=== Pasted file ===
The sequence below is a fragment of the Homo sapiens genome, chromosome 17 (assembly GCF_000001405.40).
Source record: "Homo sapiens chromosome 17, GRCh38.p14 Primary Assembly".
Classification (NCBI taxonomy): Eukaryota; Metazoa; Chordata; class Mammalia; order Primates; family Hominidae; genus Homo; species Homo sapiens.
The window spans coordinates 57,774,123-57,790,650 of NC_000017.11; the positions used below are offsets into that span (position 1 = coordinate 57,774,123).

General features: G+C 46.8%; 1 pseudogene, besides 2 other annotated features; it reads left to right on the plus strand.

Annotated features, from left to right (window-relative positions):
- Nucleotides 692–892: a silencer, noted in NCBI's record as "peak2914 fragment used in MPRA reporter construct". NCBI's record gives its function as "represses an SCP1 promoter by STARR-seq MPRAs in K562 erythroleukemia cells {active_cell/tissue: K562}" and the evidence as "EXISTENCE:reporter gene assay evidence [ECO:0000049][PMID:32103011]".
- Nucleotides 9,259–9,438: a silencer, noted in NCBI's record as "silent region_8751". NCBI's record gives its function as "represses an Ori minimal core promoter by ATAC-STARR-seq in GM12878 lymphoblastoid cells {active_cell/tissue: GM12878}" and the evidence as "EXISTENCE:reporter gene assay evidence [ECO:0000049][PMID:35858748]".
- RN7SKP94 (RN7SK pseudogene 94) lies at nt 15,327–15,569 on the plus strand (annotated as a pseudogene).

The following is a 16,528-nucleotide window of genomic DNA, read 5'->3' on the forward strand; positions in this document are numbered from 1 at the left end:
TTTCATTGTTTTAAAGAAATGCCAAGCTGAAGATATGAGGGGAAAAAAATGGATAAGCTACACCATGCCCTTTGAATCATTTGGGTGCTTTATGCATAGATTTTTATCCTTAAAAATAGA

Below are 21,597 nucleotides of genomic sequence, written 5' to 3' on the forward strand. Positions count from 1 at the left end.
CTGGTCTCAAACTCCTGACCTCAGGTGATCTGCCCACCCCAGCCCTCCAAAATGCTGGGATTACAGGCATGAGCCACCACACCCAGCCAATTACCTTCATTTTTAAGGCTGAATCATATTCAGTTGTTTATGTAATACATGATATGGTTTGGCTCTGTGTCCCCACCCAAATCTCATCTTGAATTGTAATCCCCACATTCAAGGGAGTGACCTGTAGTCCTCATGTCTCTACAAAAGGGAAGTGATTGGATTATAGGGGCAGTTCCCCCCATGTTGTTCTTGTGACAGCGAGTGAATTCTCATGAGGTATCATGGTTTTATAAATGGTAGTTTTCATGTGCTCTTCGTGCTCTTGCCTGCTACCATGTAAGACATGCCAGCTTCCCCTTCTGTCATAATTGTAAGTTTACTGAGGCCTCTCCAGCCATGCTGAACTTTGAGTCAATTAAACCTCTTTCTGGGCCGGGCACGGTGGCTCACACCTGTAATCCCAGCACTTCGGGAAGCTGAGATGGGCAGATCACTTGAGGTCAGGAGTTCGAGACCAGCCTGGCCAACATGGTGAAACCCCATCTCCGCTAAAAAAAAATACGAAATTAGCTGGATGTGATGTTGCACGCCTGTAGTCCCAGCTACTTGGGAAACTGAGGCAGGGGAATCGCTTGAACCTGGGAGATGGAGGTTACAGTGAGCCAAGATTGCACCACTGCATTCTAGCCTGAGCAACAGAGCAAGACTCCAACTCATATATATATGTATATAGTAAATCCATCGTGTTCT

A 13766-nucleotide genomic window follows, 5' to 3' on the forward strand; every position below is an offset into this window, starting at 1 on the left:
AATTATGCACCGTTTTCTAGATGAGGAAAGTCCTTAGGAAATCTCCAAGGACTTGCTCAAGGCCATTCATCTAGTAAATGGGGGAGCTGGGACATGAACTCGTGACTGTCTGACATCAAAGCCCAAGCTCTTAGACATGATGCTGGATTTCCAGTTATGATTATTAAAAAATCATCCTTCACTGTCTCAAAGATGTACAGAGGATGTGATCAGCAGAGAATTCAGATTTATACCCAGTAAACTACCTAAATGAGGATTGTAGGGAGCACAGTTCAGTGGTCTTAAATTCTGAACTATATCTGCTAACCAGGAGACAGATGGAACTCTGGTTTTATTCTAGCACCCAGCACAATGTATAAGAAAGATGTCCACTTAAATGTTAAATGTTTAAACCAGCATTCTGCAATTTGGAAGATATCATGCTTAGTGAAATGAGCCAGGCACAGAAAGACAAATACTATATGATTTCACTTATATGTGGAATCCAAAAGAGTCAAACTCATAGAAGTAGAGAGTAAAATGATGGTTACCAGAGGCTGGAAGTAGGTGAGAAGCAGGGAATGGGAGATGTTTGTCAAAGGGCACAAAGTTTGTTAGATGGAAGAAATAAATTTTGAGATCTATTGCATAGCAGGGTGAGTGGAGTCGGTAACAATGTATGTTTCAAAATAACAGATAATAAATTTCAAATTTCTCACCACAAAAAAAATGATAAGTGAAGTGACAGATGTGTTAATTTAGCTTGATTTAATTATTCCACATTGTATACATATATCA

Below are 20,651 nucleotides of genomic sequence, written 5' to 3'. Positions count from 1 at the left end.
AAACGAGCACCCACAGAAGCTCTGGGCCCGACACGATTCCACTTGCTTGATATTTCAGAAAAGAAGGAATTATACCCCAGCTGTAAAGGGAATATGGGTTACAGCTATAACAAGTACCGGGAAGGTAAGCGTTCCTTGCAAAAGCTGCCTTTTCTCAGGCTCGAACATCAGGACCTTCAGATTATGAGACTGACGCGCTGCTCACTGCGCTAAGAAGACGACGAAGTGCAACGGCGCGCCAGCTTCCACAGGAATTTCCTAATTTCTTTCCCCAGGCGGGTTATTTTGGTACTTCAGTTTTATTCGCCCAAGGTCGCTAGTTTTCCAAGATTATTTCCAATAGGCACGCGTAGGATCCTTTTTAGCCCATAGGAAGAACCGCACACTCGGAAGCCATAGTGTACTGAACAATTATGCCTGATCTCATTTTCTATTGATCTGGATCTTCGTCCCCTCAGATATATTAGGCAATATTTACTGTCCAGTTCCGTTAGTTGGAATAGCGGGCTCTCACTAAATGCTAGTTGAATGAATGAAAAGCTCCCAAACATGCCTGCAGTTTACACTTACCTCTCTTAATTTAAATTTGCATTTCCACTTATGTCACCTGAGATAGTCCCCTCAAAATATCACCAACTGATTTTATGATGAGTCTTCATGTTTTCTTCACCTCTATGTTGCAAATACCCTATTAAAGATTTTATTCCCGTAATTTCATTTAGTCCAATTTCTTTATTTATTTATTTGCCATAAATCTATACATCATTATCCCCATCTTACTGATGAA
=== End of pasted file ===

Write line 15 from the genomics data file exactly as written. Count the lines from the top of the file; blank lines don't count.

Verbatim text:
AATTATGCACCGTTTTCTAGATGAGGAAAGTCCTTAGGAAATCTCCAAGGACTTGCTCAAGGCCATTCATCTAGTAAATGGGGGAGCTGGGACATGAACTCGTGACTGTCTGACATCAAAGCCCAAGCTCTTAGACATGATGCTGGATTTCCAGTTATGATTATTAAAAAATCATCCTTCACTGTCTCAAAGATGTACAGAGGATGTGATCAGCAGAGAATTCAGATTTATACCCAGTAAACTACCTAAATGAGGATTGTAGGGAGCACAGTTCAGTGGTCTTAAATTCTGAACTATATCTGCTAACCAGGAGACAGATGGAACTCTGGTTTTATTCTAGCACCCAGCACAATGTATAAGAAAGATGTCCACTTAAATGTTAAATGTTTAAACCAGCATTCTGCAATTTGGAAGATATCATGCTTAGTGAAATGAGCCAGGCACAGAAAGACAAATACTATATGATTTCACTTATATGTGGAATCCAAAAGAGTCAAACTCATAGAAGTAGAGAGTAAAATGATGGTTACCAGAGGCTGGAAGTAGGTGAGAAGCAGGGAATGGGAGATGTTTGTCAAAGGGCACAAAGTTTGTTAGATGGAAGAAATAAATTTTGAGATCTATTGCATAGCAGGGTGAGTGGAGTCGGTAACAATGTATGTTTCAAAATAACAGATAATAAATTTCAAATTTCTCACCACAAAAAAAATGATAAGTGAAGTGACAGATGTGTTAATTTAGCTTGATTTAATTATTCCACATTGTATACATATATCA